Some riders question the elimination of bus routes

Bei Hu

University graduate student Michael Schommer moved from downtown St. Paul to downtown Minneapolis in June, at about the same time University officials began phasing out the Route 52 commuter bus system that could take him to campus.
Now Schommer is worried that officials will phase out the only remaining express routes that will get him to campus.
Declining ridership and a 7 percent cut in transit system funding during the 1996 fiscal year prompted University Parking and Transportation Services officials to redesign campus bus service last June. As part of the redesign, officials eliminated Route 13, which served students living on Como Avenue, cut back on Route 52, and created a new system of campus connector and circulator routes for students commuting within and between campuses. The changes came just as many students were leaving for summer break.
But with students now back for fall classes, the effects of the four-month-old bus route overhaul are only beginning to show.
University students, faculty and staff members have given the new bus system mixed reviews. Some describe the new campus circulator and connector buses as convenient. But a new pamphlet that uses a multicolored map key to illustrate bus schedules confused others.
“For one thing, (the bus routes) don’t seem to be very well-organized,” said Jane Pederson, a principal secretary at the College of Pharmacy and the School of Nursing.
Some students and staff members hope the transportation department will increase the number of bus stops on campus. Others are concerned with bus delays.
University freshman Elizabeth Drechsel said she is taking two courses — 20 minutes apart — on the St. Paul and Minneapolis campuses. She was late for the second class on Monday because the bus did not arrive on time.
“I know there are a lot of people on the bus who have the same schedule like mine,” she said.
Bus riders have complained to University Parking and Transportation Services about late buses and long intervals between bus pickups.
Paul Tschida, assistant vice president of Safety and Health Management, said no major problems regarding University buses have yet been reported.
“We want to wait a few days to see, and not just react based on one day,” Tschida said.
The most criticism of the University bus system has come from commuters on Route 52 buses. These routes link University campuses with Twin Cities residential areas, including downtown Minneapolis.
University transportation department officials estimate that about 9,000 people commute to campus via bus. About two-thirds of them use Metropolitan Council Transit Operations buses, which are not operated by the University. The Route 52 system, which has been running for two decades, serves about 1,800 University employees.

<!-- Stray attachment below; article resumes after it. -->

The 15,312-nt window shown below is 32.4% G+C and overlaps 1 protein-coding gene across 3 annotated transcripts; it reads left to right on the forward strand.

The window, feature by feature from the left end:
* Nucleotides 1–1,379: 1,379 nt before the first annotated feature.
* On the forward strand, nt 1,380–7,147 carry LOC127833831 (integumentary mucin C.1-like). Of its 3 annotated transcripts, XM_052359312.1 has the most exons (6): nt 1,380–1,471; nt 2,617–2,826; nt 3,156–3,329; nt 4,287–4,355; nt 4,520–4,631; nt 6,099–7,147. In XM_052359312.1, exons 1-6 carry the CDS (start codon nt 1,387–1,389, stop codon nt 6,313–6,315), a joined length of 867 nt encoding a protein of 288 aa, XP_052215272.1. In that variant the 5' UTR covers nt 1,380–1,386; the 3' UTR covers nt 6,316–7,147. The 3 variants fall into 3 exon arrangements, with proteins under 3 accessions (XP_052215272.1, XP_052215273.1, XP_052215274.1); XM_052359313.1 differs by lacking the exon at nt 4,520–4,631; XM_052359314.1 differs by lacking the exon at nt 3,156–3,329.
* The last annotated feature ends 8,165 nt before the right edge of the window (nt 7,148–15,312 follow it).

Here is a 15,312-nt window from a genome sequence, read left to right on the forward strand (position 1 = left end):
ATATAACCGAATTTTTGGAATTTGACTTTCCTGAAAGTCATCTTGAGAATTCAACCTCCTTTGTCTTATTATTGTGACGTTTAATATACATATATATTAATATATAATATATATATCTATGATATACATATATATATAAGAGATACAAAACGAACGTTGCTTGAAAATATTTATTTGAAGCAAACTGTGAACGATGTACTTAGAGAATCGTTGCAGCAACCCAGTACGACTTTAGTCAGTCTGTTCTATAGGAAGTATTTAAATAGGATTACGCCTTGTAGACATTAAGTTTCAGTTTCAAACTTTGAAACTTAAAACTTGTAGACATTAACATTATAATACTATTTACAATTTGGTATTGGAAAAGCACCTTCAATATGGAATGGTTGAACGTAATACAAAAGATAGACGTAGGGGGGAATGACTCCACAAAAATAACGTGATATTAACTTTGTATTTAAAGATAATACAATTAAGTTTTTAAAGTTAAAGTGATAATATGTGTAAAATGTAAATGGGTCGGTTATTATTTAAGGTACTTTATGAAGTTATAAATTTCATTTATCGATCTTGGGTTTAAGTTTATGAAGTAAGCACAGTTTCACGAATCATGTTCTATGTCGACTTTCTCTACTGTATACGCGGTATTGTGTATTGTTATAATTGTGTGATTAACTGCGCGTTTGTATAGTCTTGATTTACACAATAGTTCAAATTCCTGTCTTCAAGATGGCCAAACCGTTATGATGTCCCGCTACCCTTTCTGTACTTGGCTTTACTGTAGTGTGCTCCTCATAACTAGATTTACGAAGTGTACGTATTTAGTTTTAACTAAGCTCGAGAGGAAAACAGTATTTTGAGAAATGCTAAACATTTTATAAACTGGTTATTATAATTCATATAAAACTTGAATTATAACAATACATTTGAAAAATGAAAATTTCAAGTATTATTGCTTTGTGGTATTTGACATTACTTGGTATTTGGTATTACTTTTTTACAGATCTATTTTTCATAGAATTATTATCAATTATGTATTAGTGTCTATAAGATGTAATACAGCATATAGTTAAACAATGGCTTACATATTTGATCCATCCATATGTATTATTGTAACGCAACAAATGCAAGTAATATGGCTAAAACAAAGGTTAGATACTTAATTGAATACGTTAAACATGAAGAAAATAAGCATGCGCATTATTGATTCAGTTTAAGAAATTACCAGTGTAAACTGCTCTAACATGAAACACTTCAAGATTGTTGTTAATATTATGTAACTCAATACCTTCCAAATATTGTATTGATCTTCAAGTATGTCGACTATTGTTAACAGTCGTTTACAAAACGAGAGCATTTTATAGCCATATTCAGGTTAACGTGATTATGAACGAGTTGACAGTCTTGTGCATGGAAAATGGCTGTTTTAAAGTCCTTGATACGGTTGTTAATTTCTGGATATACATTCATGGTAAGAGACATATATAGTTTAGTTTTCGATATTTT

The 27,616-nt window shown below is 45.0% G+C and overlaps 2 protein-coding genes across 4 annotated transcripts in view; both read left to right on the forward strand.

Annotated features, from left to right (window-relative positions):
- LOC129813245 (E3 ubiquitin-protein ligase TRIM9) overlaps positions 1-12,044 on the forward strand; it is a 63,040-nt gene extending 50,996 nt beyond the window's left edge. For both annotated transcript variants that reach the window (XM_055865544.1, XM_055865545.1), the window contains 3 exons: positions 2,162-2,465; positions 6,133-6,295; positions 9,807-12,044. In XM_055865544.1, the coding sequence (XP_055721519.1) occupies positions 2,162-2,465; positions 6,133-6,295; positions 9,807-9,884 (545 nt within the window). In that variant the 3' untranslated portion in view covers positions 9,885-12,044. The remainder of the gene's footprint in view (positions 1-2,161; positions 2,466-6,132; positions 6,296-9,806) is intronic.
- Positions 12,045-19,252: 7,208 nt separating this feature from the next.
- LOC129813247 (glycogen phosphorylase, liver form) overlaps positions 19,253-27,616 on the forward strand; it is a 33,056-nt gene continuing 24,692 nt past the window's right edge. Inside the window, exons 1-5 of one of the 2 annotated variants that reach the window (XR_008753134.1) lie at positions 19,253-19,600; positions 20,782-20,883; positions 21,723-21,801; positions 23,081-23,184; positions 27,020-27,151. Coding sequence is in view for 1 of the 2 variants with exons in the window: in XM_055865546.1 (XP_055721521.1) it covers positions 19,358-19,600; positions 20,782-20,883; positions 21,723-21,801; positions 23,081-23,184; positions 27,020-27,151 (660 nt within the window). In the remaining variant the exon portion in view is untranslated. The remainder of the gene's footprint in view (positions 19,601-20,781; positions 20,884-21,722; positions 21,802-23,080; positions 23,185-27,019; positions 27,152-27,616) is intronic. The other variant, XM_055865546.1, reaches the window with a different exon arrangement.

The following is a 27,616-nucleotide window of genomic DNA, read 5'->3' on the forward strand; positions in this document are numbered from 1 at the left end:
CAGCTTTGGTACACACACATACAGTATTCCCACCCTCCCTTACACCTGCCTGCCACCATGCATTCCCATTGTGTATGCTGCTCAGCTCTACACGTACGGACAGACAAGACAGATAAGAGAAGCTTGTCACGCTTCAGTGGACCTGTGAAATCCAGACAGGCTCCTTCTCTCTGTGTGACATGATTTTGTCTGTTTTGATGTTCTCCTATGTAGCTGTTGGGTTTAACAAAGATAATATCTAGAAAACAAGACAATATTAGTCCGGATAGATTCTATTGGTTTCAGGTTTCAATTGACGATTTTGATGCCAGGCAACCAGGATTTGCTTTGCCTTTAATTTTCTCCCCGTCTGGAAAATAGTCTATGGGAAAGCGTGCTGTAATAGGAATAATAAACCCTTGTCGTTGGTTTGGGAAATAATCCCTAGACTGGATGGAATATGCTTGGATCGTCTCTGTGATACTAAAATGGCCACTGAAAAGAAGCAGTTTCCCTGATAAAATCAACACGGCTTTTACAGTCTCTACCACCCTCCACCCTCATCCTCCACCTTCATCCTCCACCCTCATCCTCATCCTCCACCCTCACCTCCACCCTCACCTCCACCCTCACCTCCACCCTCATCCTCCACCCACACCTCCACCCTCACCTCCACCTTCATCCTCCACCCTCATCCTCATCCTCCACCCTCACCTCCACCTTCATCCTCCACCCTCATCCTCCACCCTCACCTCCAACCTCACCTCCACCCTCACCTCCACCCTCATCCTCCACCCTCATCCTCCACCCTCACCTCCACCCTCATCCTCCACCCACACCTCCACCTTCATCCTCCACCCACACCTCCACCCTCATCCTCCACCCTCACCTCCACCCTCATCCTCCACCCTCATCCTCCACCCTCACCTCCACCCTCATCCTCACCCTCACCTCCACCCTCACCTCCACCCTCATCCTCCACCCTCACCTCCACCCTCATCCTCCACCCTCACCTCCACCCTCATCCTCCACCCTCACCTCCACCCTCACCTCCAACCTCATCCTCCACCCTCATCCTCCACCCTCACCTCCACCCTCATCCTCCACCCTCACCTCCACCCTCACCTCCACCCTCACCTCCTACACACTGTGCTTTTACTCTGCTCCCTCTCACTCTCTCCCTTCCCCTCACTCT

University officials have said ridership has declined on Route 52 buses. But no solid number has been released by the University transportation department to illustrate the decrease.
Pederson and Karen Meyers, a College of Pharmacy secretary, said riders have packed buses since school started. Even during the summer, a steady number of staff and faculty members took the buses to work on campus, Meyers said.
During the summer, Pederson and Meyers collected 750 names for a petition to save the Route 52 system. Riders are concerned elimination of the system will mean more time spent traveling on other buses, Pederson said.
Schommer said he is displeased with the University’s plan to give up what he called a highly efficient, well-used and affordable service.
Like Pederson and Meyers, Schommer said the University’s investment in campus circulators should instead be used to keep the Route 52 bus system afloat.
“You have a commuter service that is not used, and to a full extent, that is free, opposed to a bus service that is used all the time and charges money. I don’t understand how you are saving money here,” he said. “I really don’t think this is a fiscal issue at all.”
University officials said they are currently reviewing the transit system’s performance. Bob Baker, director of Parking and Transportation Services, said the phaseout of the route is not definite.
“We are in the first week of school,” he said, “I think it’s too soon yet to make any kind of determination as to what changes we need to make.”
University transportation services officials are also negotiating with MCTO to develop the U-Pass, a three-month discount bus pass for residents of Como Avenue between the Minneapolis and St. Paul campuses who were once served by Route 13. Baker said he expects the talks to take at least another year.
“We would ask people to be patient with us,” he said.